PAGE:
The Mets aren’t “fixed” as we sit here today. The contracts to Oliver Perez, Luis Castillo, and to a lesser extent, Carlos Beltran, have restricted the ability of Alderson to be active in free agency this winter. Thus, expectations are low for the 2011 season. But that’s not necessarily a bad thing. The Phillies are the overwhelming favorites in the National League East, so adding one big piece in free agency just for the short-term boost in season ticket sales would be the wrong and cynical strategy. Call it the silver lining of the Cliff Lee signing, but most Mets fans are beginning to recognize that this just isn’t a quick fix situation.

Merry Christmas, everyone.

Astros place Charlie Morton on disabled list with strained lat

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The Astros placed right-hander Charlie Morton on the 10-day disabled list with a strained right lat muscle, the team announced on Sunday. The move is retroactive to May 25, when Morton reported feeling some soreness after his start against the Tigers last Wednesday. He’ll be shut down from throwing for a week and will concede his roster spot to right-handed reliever Jordan Jankowski for the time being. The team has yet to announce a specific timetable for his return to the mound.

Morton, 33, shouldered a 4.06 ERA through his first 10 starts of the season. His 3.6 BB/9 and 10.1 SO/9 were accompanied by a significant uptick in velocity, averaging a career-best 96 m.p.h. on his fastball in recent outings. This is the righty’s first disabled list stint since 2016, when he missed all but four games of the season with a torn hamstring.

Without Morton, fellow right-hander Mike Fiers is expected to retain his place in the rotation. He was reportedly in line for a demotion to the bullpen after producing an abysmal 5.21 ERA through his first 46 2/3 innings of the season. Brad Peacock, who made a spotless spot start for for the Astros last Monday, will fill out the rotation during Morton’s DL stint.

And That Happened: Saturday’s Scores and Highlights

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Here are the rest of Saturday’s scores and highlights:

Yankees 3, Athletics 2: Dellin Betances is fast. Very fast, in fact. Take this pitch, for example, which registered an approximate 100.2 m.p.h. on the radar gun before it ripped through Gary Sanchez‘s mitt — literally:

Josh Phegley flied out to left field on the next pitch, and you have to think he was relieved not to be behind the dish during that at-bat. The win marked the Yankees’ fourth of the week, just enough to keep their heads above water in the AL East.

Blue Jays 3, Rangers 1: It just wasn’t Rougned Odor‘s day. While none of the Rangers looked particularly sharp against Toronto’s defense on Saturday, Odor had the worst of it. He struck out swinging against Marco Estrada in the first inning, then was stranded in the fourth after lassoing a single to left field. In the sixth inning, he tried and failed — in spectacular fashion — to beat out an infield single:

Odor took a final at-bat in the ninth inning as the Rangers attempted a last-minute rally, but it went about as well as the others had, falling in the Rangers’ favor as they executed a smooth play to catch him at first base.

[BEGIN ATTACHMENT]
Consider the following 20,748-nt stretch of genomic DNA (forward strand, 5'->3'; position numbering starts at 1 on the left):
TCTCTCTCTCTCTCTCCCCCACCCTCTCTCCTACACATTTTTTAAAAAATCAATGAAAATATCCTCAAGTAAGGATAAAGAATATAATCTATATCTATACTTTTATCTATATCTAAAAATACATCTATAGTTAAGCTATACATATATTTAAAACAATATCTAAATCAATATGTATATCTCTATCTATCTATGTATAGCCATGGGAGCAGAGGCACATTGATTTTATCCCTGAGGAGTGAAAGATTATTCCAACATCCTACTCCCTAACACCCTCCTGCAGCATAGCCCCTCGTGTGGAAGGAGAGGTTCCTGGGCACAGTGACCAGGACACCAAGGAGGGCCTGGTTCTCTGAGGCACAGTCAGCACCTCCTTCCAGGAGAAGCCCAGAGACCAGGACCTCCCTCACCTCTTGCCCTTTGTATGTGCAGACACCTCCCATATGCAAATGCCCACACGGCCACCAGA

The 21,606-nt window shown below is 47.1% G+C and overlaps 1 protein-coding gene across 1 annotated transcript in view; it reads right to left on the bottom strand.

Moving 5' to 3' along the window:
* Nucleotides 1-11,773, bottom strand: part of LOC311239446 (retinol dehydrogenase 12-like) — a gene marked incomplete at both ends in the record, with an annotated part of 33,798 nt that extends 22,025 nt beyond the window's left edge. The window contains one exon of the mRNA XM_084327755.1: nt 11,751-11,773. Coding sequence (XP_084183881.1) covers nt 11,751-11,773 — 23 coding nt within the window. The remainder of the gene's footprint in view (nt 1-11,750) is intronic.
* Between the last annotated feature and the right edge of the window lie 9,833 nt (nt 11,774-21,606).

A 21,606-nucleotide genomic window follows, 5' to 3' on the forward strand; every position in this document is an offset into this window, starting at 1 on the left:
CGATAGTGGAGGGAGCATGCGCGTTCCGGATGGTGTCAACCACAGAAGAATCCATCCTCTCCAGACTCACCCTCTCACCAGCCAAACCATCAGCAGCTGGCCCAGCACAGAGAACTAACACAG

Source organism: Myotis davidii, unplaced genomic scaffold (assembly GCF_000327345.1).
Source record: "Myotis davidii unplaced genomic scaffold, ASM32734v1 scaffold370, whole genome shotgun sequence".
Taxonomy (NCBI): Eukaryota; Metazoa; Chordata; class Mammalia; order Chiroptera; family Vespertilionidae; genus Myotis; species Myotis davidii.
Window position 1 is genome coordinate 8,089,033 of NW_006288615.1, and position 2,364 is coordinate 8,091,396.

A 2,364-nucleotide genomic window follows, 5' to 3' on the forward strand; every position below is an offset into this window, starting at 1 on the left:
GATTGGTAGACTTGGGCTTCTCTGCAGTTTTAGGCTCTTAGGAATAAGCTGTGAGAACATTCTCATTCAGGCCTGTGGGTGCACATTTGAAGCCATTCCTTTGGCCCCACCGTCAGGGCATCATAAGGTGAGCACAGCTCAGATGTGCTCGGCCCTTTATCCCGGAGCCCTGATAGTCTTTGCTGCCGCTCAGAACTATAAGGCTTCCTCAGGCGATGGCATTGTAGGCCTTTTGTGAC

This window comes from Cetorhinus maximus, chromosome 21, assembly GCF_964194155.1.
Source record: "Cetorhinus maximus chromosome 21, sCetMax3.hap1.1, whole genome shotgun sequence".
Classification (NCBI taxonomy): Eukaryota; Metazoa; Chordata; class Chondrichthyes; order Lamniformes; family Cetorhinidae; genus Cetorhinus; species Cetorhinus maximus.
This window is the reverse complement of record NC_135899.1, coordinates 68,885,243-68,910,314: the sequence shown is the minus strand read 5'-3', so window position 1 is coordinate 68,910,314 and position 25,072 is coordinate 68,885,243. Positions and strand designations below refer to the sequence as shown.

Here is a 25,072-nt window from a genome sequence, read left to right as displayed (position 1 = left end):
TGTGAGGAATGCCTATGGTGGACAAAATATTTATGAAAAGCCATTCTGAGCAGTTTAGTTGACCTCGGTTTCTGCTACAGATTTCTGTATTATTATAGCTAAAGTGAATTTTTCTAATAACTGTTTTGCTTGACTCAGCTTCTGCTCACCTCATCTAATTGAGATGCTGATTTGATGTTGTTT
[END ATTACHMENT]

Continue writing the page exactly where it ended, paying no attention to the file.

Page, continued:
White Sox 3, Tigers 0: There was something for everyone during Saturday’s doubleheader. Game 1 went to the White Sox, where rookie right-hander Tyler Danish made his first major league start to the tune of five scoreless innings, distributing three hits, six walks and six strikeouts for his first career win. Opposing starter Michael Fulmer took the first complete game loss of his career, firing nine hits, three runs and four strikeouts in eight frames.

Most exciting, however, was watching the player tasked with throwing the ceremonial first pitch: none other than Cuban prospect Luis Robert, whom the White Sox officially inked with a $26 million signing bonus earlier that day.

Tigers 4, White Sox 3: The Tigers took the edge in Game 2 of the doubleheader, finally getting on the board with home runs from John Hicks and Victor Martinez and a pair of productive outs (including a run-scoring wild pitch on a swinging strikeout) from J.D. Martinez and Justin Upton. The win effected little change for either team, however, keeping them neck-and-neck in third and fourth place in the AL Central.

Twins 5, Rays 3: Brian Dozier extended his hitting streak to eight games on Saturday, fueling the Twins’ 26th win of the season after he clobbered a two-run, tie-breaking home run in the eighth inning. Byron Buxton rounded out the rally with an RBI single of his own, giving the club just enough cushion to finish off the Rays in the ninth. With the win, the Twins are now a full three games ahead of the second-place Indians.

Phillies 4, Reds 3: If you’re in the market for a walk-off hit, Tommy Joseph is your guy. The Phillies’ first baseman came through in the clutch again on Saturday, polishing off his two-hit performance with a game-winning RBI single in the bottom of the ninth inning.

Joseph provided the Phillies with his first career walk-off hit on Thursday, lashing a single against the Rockies’ Scott Oberg to finalize the Phillies’ 2-1 win. According to MLB.com’s Todd Zolecki, no Phillies player has produced as many walk-off hits in a three-day span since Juan Samuel did so in 1985.